The Lutheran Rosary


#1

It’s a private little devotion I use ( after consulting with my pastor whether or not it’s in keeping with LCMS Lutheranism about two years ago). I have a link to its use and how the Lutheran Church- Missouri Synod regards it ( as long as it’s used as an aid to meditation, it’s apparently fine): xrysostom.blogspot.com/2008/09/do-lutherans-use-rosary.html,
and here are a couple of links regarding Lutheran Mariology in general: cyclopedia.lcms.org/display.asp?t1=m&word=MARIOLOGY, whymarymatters.com/tag/mariology/.

I offer this hesitantly and as merely a suggestion :o, because I have benefited from saying the Lutheran Rosary in the sense that my thoughts more easily turn to these Mysteries of the Life of Christ during the regular hubbub of a normal day justandsinner.blogspot.com/2013/08/the-lutheran-rosary.html.


Non-Catholics praying the Rosary?
#2

Interesting. Thank you for bringing this topic to our attention. I can honestly say I had no idea any branch of Lutheranism utilized the rosary. I always figured Anglicans were the only ones that kept anything like the rosary in use outside of Catholicism (albeit in our modified Anglican Prayer Bead form).


#3

I suppose it depends on the Lutheran. A lot of Lutherans would be wary about using a devotion like this in the same way they would be wary about making the Sign of the Cross at the Invocation, or after corporate ( or private) Confession and Absolution, although such impressions are seen by some as sorely misguided: steadfastlutherans.org/2014/03/on-making-the-sign-of-the-cross/,
confessingevangelical.com/2005/04/29/how-should-we-hail-mary/,
catholicbridge.com/catholic/martin_luther_on_mary.php.


#4

there also is an Anglican rosary.


#5

Wow, I had no idea there was such a thing as a Lutheran or Anglican rosaries. Excellent. :thumbsup:


#6

Sort of. Anglican Prayer beads are somewhat similar to a rosary.

However it has less beads, only 33 (representing the traditional 33 years of Christ’s life). And they’re in 4 groupings of 7 beads or “weeks” instead of the Catholic 5 groupings of 10.

The Lutheran rosary by comparison appears to be in some cases physically the same as the Catholic rosary with the exception of the crucifix exchanged for a cross (though I’m not sure that last part is a hard and fast rule either as the picture below shows).

I’ve also found “Lutheran rosaries” as below which split the difference and have 5 groupings of 6.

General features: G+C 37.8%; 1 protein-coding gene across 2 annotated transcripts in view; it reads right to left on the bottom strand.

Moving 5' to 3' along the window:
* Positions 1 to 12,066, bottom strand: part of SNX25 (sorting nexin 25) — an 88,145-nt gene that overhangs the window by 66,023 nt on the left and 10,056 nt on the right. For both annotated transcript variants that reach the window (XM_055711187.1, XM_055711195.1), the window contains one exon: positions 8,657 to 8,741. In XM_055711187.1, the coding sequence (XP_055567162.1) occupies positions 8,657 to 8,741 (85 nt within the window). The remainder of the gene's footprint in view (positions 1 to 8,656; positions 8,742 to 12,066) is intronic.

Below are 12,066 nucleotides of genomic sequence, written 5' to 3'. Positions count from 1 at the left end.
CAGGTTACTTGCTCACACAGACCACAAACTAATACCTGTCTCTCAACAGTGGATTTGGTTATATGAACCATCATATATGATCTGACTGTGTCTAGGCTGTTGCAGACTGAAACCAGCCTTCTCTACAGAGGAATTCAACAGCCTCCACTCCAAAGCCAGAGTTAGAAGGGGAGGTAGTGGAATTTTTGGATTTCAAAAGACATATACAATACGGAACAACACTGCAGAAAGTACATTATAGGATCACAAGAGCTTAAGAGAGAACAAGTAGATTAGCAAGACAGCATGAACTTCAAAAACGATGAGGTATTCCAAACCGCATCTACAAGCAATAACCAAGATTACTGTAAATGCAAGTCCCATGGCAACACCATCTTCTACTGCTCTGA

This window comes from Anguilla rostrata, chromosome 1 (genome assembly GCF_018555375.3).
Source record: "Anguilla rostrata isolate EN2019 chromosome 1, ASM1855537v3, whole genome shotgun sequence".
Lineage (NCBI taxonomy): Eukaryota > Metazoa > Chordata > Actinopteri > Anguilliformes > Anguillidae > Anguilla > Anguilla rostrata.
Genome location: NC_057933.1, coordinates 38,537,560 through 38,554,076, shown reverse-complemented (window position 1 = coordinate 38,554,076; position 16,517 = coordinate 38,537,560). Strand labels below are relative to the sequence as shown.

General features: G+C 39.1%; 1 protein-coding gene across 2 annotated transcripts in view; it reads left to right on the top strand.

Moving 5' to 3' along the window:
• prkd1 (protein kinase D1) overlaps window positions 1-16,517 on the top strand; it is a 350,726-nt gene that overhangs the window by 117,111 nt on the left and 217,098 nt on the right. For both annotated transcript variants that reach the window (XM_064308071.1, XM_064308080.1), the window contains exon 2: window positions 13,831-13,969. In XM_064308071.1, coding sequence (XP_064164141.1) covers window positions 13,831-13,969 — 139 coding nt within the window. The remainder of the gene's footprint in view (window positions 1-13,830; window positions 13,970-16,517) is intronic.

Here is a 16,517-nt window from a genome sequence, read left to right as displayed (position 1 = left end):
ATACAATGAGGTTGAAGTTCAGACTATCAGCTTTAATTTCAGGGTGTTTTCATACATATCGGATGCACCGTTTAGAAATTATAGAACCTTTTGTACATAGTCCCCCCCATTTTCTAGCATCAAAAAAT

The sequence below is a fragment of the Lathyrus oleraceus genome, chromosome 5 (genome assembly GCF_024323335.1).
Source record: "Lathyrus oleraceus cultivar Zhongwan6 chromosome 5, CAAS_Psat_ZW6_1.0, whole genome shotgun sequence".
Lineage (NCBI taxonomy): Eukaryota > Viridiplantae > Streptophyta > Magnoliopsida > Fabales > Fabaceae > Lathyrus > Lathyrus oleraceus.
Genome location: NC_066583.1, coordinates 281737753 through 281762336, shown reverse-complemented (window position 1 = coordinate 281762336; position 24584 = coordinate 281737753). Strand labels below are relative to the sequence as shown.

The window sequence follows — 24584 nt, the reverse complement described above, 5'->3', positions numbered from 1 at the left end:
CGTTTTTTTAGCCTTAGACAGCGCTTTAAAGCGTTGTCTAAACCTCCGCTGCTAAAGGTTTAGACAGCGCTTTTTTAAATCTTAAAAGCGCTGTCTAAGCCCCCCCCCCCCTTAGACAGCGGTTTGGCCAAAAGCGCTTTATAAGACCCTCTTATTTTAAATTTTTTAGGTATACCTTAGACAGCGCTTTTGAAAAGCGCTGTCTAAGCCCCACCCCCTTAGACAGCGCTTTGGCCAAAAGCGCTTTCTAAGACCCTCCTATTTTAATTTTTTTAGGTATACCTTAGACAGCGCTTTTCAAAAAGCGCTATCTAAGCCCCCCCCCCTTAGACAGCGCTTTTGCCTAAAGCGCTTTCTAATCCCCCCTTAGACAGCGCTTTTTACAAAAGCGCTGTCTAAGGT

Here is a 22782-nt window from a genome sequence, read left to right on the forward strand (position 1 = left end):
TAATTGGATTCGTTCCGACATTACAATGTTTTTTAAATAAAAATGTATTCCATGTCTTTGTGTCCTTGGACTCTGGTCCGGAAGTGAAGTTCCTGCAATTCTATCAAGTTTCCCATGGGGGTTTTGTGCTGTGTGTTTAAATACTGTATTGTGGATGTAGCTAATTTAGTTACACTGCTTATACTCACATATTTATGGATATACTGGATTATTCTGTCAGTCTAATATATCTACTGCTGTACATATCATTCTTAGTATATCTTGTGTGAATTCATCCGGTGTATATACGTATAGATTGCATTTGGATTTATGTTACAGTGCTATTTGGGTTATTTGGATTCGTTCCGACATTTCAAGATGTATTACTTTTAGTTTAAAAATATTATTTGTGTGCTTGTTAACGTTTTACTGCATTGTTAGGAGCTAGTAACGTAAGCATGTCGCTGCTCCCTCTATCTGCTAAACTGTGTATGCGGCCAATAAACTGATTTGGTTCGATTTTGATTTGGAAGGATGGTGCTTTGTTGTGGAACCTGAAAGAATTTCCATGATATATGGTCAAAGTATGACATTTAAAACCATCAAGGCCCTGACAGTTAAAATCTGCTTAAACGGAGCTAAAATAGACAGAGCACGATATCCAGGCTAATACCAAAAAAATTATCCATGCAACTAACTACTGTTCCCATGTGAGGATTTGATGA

#7

The Rosary is truly a beautiful bouquet of prayers and it does center one’s mind on the Holy Mysteries surrounding the life of our Blessed Lord.


#8

correct. the Anglican prayer beads are designed differently and the prayers are different too. I used to have one and a booklet, but gave it to the local Episcopal church with a few other items when I converted.


#9

Use of a crucifix is not inappropriate in any Lutheran setting. Neither is a cross. Both/and, not either/or.

Jon


#10

The great second generation Lutheran theologian, Martin Chemnitz, with his rosary beads.


#11

Or, amongst the motley, the standard Rosary; the only form any in my family have ever possessed.


#12

uh-where are they?..


#13

In his left hand, I suspect.


#14

The first rosary beads given to me came from an Episcopalian. It was the same as the Catholic rosary. I don’t know why his would have been difficult from other Anglicans. I was not Catholic at the time so it wasn’t for my sake. I am sure praying the rosary helped lead me to the Church.


#15

See the hand with a finger in the Bible? The Rosary beads are in his other hand.


#16

There are beads and a medallion under his right hand. Look to be a straight string of beads though.


#17

I see. I had to enlarge the picture quite a bit to see them. Hard to tell if they are Rosary beads, but they might be.


#18

How do you pray the Lutheran and Episcopalian rosaries?


#19

I’ve had this one for a number of years


#20

I don’t have my Anglican rosary anymore or the booklet. you might be able to google it and find it on the internet.


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